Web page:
In Kelly Hoppen Interiors, the renowned decorator has created a little black book of design ideas. She shares her top-notch tips.
—Warm-hued accent pieces, like the amber glass vessels, liven up a neutral scheme.
—For an incredibly flattering glow, scatter table lamps around the living room.
—Freshen up for the season by removing and then rearranging the objects on a bookshelf or mantel.
—Identify your family's needs and wishes before making any decorating changes—every voice counts.
In Charlotte Moss Decorates, the interior designer shares tips for achieving her signature effortless elegance. Her advice for embarking on your own project:
—In a windowless or view-challenged room, hang landscape paintings and photos to simulate a vista.
—To help hone and define your tastes, fill a scrapbook with images and things that inspire you, like pages torn from magazines or catalogs, favorite photos, and fabric swatches.
—Furnish your rooms with what speaks to you. Just like the current skirt lengths, "it" home accessories or colors aren't a must for everyone.
—A touch of humor brings a space to life; try a quirky table object or a witty needlepoint pillow.
Twelve years ago Christiane Lemieux founded DwellStudio, a graphic, geometric line of table and bed linens. Next came a sister collection for Target. In her book, Undecorate, this mom of two advocates breaking all the tried-and-true rules of interior design.
—Try a stack of your favorite books as an impromptu side table.
—Follow your instinct, even when it's telling you to do something a little crazy, like wallpapering the ceiling.
—Decorate with a blend of heirlooms, new furniture, and treasured collections to design a space that's unique you.
—Painting a bedroom a dark shade creates a cozy sleeping environment—plus, it'll make everything in the room look new.
In his new book, No Place Like Home, the decorator and dad of two shares a DIY plan for cozy and sophisticated decor. His favorite tricks:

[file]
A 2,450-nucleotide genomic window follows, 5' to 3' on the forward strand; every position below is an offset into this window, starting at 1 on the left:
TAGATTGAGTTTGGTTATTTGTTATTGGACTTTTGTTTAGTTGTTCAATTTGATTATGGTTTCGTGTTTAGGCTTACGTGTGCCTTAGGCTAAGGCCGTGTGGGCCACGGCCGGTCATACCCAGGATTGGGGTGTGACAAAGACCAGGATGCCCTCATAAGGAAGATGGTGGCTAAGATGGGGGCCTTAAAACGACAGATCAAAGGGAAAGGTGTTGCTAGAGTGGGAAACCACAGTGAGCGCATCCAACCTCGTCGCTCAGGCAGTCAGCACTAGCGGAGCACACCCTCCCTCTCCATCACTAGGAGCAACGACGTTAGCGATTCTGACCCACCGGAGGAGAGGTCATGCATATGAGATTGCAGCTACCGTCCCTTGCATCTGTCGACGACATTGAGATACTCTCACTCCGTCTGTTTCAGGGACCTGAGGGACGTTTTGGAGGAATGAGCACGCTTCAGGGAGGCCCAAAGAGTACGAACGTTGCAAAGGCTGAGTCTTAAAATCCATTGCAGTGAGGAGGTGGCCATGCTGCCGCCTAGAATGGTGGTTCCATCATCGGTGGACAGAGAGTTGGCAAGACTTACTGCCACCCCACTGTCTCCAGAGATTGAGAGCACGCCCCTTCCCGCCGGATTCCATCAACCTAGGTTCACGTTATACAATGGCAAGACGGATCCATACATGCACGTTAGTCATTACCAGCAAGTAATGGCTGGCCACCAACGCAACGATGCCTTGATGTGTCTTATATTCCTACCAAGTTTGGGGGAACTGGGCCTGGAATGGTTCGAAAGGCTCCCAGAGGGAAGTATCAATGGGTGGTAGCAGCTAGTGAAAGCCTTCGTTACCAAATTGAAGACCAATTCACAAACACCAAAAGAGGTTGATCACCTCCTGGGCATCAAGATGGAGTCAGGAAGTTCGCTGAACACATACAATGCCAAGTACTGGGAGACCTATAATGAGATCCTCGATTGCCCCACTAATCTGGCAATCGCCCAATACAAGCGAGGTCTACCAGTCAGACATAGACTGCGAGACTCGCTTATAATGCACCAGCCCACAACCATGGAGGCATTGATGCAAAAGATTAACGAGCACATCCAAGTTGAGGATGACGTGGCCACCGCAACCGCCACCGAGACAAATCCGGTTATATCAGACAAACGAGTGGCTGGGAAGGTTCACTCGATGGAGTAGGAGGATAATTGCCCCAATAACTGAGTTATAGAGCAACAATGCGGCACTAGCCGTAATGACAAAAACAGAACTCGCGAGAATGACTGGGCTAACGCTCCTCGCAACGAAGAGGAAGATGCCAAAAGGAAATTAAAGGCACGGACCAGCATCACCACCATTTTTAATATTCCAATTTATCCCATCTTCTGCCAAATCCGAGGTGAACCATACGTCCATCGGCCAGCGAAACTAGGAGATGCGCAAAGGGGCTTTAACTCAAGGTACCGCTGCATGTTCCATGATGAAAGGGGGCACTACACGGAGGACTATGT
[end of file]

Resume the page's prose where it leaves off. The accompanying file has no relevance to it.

—Remove the books and tray from this ottoman-turned-coffee-table for a comfortable spot to rest your feet.
—Lowering the wattage in a lamp will instantly (and easily) transform the look and mood of a room.
—Mirrors give the illusion of more space by bouncing light around. Hang one over a mantel or lean an oversize version against a wall.
—Take a cue from book clubs and form a Friday night design group with friends and neighbors. Every week members meet at each other's houses and help paint, move furniture, or just share ideas and inspiration. Some projects can be completed in a night, others may need more like a weekend.
As a professional stylist, Lili Diallo can pull a room together with a few small tweaks. In her book, Details: A Stylist's Secrets to Creating Inspired Interiors, she reveals all.
—Bring harmony to an eclectic mix of objects with hints of a single color palette, like the citruses shown here.
—A space that is too perfect can be boring. Always include one item in an unexpected hue or shape.
—Change the look of an old sofa by casually throwing a fabulous piece of fabric over it—the result is an easy, instant reupholstery!
—Add character and soul by mixing textures, like tossing a linen pillow onto a leather chair or placing a silk lamp shade near a wooden table.
In The Soul of a House, the decorator (and mom of two boys) opens the doors to her own home. She shares easy tips for creating warmth.
—Symmetry, like a pair of lamps or tables, creates an instant harmony and balance.
—A successful room incorporates all five senses. Get the look with a textured throw, scented candle, good music, pretty art, and a cup of delicious hot chocolate or tea.
—As your family grows and evolves, freshen up your decor with personal touches and perhaps a new piece of furniture to suit your needs.
—To beat the dreaded winter doldrums, bring in a potted plant, like an orchid (Madden's favorite) or holly. It'll instantly add cheer and vitality to any spot.
The interior designer and HGTV host tells all in his book, Frank Fontana's Dirty Little Secrets of Design. His top tricks:
—Decorating is like creating a sandwich: Add "garnishes" until you achieve a taste you like.